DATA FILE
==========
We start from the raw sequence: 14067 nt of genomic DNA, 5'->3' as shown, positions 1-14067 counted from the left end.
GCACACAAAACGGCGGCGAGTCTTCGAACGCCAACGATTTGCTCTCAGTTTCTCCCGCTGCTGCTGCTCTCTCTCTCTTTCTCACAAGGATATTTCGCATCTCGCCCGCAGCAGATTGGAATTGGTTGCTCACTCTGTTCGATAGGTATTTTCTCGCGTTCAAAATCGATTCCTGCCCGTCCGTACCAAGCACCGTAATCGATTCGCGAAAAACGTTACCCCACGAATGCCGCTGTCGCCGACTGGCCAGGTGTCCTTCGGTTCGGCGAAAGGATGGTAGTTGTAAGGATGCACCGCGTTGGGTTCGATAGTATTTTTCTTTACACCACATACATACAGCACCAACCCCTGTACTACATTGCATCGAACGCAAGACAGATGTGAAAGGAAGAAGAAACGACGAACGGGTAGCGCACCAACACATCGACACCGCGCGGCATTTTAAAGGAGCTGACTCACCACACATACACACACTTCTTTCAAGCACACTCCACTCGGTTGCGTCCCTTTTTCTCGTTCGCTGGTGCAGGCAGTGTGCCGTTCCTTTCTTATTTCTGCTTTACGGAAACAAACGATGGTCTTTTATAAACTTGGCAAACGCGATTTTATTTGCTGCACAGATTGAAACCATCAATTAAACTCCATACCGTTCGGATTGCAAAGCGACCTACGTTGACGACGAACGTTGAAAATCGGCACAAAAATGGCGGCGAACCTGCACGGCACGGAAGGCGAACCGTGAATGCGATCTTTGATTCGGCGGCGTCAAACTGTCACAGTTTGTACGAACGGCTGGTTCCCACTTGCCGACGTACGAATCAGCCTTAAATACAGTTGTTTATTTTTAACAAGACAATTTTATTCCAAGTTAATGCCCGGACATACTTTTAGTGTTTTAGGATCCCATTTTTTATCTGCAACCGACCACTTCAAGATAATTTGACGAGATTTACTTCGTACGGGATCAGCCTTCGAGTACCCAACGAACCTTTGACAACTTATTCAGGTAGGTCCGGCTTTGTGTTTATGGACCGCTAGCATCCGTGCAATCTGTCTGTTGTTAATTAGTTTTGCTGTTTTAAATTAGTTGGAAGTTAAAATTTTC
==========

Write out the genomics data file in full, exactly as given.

We start from the raw sequence: 14067 nt of genomic DNA, 5'->3' as shown, positions 1-14067 counted from the left end.
GCACACAAAACGGCGGCGAGTCTTCGAACGCCAACGATTTGCTCTCAGTTTCTCCCGCTGCTGCTGCTCTCTCTCTCTTTCTCACAAGGATATTTCGCATCTCGCCCGCAGCAGATTGGAATTGGTTGCTCACTCTGTTCGATAGGTATTTTCTCGCGTTCAAAATCGATTCCTGCCCGTCCGTACCAAGCACCGTAATCGATTCGCGAAAAACGTTACCCCACGAATGCCGCTGTCGCCGACTGGCCAGGTGTCCTTCGGTTCGGCGAAAGGATGGTAGTTGTAAGGATGCACCGCGTTGGGTTCGATAGTATTTTTCTTTACACCACATACATACAGCACCAACCCCTGTACTACATTGCATCGAACGCAAGACAGATGTGAAAGGAAGAAGAAACGACGAACGGGTAGCGCACCAACACATCGACACCGCGCGGCATTTTAAAGGAGCTGACTCACCACACATACACACACTTCTTTCAAGCACACTCCACTCGGTTGCGTCCCTTTTTCTCGTTCGCTGGTGCAGGCAGTGTGCCGTTCCTTTCTTATTTCTGCTTTACGGAAACAAACGATGGTCTTTTATAAACTTGGCAAACGCGATTTTATTTGCTGCACAGATTGAAACCATCAATTAAACTCCATACCGTTCGGATTGCAAAGCGACCTACGTTGACGACGAACGTTGAAAATCGGCACAAAAATGGCGGCGAACCTGCACGGCACGGAAGGCGAACCGTGAATGCGATCTTTGATTCGGCGGCGTCAAACTGTCACAGTTTGTACGAACGGCTGGTTCCCACTTGCCGACGTACGAATCAGCCTTAAATACAGTTGTTTATTTTTAACAAGACAATTTTATTCCAAGTTAATGCCCGGACATACTTTTAGTGTTTTAGGATCCCATTTTTTATCTGCAACCGACCACTTCAAGATAATTTGACGAGATTTACTTCGTACGGGATCAGCCTTCGAGTACCCAACGAACCTTTGACAACTTATTCAGGTAGGTCCGGCTTTGTGTTTATGGACCGCTAGCATCCGTGCAATCTGTCTGTTGTTAATTAGTTTTGCTGTTTTAAATTAGTTGGAAGTTAAAATTTTC